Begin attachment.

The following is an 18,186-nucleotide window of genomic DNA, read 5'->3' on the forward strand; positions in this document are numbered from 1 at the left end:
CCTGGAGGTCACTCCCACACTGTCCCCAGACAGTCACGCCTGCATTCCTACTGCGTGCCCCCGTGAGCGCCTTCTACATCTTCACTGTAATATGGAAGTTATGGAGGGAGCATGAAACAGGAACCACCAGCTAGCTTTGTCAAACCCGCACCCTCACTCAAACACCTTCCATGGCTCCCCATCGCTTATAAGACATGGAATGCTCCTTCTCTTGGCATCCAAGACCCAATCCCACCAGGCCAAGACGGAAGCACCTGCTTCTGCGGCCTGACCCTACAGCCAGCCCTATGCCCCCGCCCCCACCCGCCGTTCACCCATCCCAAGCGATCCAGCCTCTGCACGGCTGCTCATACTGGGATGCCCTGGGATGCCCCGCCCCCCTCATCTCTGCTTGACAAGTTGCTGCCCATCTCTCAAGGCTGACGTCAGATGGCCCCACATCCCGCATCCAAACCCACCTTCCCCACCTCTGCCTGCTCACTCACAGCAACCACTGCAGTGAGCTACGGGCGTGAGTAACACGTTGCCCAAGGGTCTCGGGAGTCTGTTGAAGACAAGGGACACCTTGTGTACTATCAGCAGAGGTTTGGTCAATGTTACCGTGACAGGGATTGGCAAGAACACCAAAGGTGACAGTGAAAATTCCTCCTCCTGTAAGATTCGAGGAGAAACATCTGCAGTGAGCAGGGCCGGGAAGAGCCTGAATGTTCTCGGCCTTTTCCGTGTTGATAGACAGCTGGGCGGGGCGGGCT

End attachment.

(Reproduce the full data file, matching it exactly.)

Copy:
The following is an 18,186-nucleotide window of genomic DNA, read 5'->3' on the forward strand; positions in this document are numbered from 1 at the left end:
CCTGGAGGTCACTCCCACACTGTCCCCAGACAGTCACGCCTGCATTCCTACTGCGTGCCCCCGTGAGCGCCTTCTACATCTTCACTGTAATATGGAAGTTATGGAGGGAGCATGAAACAGGAACCACCAGCTAGCTTTGTCAAACCCGCACCCTCACTCAAACACCTTCCATGGCTCCCCATCGCTTATAAGACATGGAATGCTCCTTCTCTTGGCATCCAAGACCCAATCCCACCAGGCCAAGACGGAAGCACCTGCTTCTGCGGCCTGACCCTACAGCCAGCCCTATGCCCCCGCCCCCACCCGCCGTTCACCCATCCCAAGCGATCCAGCCTCTGCACGGCTGCTCATACTGGGATGCCCTGGGATGCCCCGCCCCCCTCATCTCTGCTTGACAAGTTGCTGCCCATCTCTCAAGGCTGACGTCAGATGGCCCCACATCCCGCATCCAAACCCACCTTCCCCACCTCTGCCTGCTCACTCACAGCAACCACTGCAGTGAGCTACGGGCGTGAGTAACACGTTGCCCAAGGGTCTCGGGAGTCTGTTGAAGACAAGGGACACCTTGTGTACTATCAGCAGAGGTTTGGTCAATGTTACCGTGACAGGGATTGGCAAGAACACCAAAGGTGACAGTGAAAATTCCTCCTCCTGTAAGATTCGAGGAGAAACATCTGCAGTGAGCAGGGCCGGGAAGAGCCTGAATGTTCTCGGCCTTTTCCGTGTTGATAGACAGCTGGGCGGGGCGGGCT